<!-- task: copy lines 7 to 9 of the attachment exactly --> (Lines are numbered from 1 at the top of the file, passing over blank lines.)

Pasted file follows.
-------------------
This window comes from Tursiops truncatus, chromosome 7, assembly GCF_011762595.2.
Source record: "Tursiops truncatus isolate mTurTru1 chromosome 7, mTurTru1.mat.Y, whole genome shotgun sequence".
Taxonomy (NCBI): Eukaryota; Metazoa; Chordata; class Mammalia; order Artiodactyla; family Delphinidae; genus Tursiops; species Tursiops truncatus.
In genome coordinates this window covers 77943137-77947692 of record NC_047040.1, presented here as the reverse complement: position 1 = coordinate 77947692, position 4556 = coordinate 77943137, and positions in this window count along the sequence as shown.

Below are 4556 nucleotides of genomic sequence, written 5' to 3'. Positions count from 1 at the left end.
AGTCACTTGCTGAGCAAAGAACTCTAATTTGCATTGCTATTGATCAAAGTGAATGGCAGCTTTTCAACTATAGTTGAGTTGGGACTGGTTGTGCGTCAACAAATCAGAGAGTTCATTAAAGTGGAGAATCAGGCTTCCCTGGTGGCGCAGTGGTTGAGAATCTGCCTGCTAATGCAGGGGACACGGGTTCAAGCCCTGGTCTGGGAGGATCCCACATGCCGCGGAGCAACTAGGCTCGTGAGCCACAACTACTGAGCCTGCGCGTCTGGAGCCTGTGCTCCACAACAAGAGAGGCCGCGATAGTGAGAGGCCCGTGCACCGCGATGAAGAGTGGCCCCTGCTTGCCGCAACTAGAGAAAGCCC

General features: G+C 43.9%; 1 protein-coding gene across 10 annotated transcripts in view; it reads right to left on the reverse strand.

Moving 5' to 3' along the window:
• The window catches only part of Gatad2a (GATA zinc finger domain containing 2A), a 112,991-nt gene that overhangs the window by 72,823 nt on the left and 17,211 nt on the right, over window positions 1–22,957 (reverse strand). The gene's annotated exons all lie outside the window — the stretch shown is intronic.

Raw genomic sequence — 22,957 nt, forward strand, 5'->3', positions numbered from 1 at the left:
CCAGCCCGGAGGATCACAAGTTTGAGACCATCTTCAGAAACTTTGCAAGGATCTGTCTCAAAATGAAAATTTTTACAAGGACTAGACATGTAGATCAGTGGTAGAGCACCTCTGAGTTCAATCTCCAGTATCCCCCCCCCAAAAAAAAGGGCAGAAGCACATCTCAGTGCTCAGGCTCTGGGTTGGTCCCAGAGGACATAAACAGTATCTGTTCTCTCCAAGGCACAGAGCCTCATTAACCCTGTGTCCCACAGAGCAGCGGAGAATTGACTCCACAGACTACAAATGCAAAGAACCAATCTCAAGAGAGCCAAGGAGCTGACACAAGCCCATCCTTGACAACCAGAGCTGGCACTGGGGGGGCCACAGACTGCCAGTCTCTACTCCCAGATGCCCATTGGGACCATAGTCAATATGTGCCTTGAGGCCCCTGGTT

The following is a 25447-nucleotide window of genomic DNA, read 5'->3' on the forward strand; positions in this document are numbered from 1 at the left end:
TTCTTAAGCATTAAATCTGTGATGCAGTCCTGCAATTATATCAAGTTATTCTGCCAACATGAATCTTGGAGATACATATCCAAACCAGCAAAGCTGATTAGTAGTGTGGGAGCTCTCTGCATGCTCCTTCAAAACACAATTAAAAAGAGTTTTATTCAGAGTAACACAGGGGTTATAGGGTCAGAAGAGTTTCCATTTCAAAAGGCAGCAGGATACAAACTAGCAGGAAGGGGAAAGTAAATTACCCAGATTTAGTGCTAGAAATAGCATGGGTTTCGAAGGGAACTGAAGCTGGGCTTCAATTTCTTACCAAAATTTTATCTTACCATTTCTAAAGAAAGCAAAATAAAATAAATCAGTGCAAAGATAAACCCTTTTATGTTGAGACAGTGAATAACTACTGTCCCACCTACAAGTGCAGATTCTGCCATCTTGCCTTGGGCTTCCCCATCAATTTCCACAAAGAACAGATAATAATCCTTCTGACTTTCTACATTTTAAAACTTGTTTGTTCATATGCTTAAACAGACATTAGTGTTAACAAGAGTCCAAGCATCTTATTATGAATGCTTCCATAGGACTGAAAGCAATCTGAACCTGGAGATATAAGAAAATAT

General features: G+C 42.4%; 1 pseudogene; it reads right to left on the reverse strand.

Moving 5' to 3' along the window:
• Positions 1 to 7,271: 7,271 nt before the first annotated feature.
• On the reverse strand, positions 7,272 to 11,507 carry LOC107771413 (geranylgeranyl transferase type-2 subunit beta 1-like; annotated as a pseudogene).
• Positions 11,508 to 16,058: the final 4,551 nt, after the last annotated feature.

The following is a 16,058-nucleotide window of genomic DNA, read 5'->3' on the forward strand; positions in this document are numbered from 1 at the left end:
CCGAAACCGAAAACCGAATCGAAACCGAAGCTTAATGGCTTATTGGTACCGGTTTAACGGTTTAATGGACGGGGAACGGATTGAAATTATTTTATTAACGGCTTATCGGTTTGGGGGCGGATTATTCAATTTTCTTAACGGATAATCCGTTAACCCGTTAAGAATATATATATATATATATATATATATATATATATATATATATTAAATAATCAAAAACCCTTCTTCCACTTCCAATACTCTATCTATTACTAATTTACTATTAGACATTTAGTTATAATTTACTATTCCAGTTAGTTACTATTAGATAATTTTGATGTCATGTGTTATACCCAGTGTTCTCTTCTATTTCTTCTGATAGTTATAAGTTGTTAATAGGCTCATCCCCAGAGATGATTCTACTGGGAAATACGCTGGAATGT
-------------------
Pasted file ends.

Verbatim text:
General features: G+C 43.9%; 1 protein-coding gene across 10 annotated transcripts in view; it reads right to left on the reverse strand.

Moving 5' to 3' along the window:
• The window catches only part of Gatad2a (GATA zinc finger domain containing 2A), a 112,991-nt gene that overhangs the window by 72,823 nt on the left and 17,211 nt on the right, over window positions 1–22,957 (reverse strand). The gene's annotated exons all lie outside the window — the stretch shown is intronic.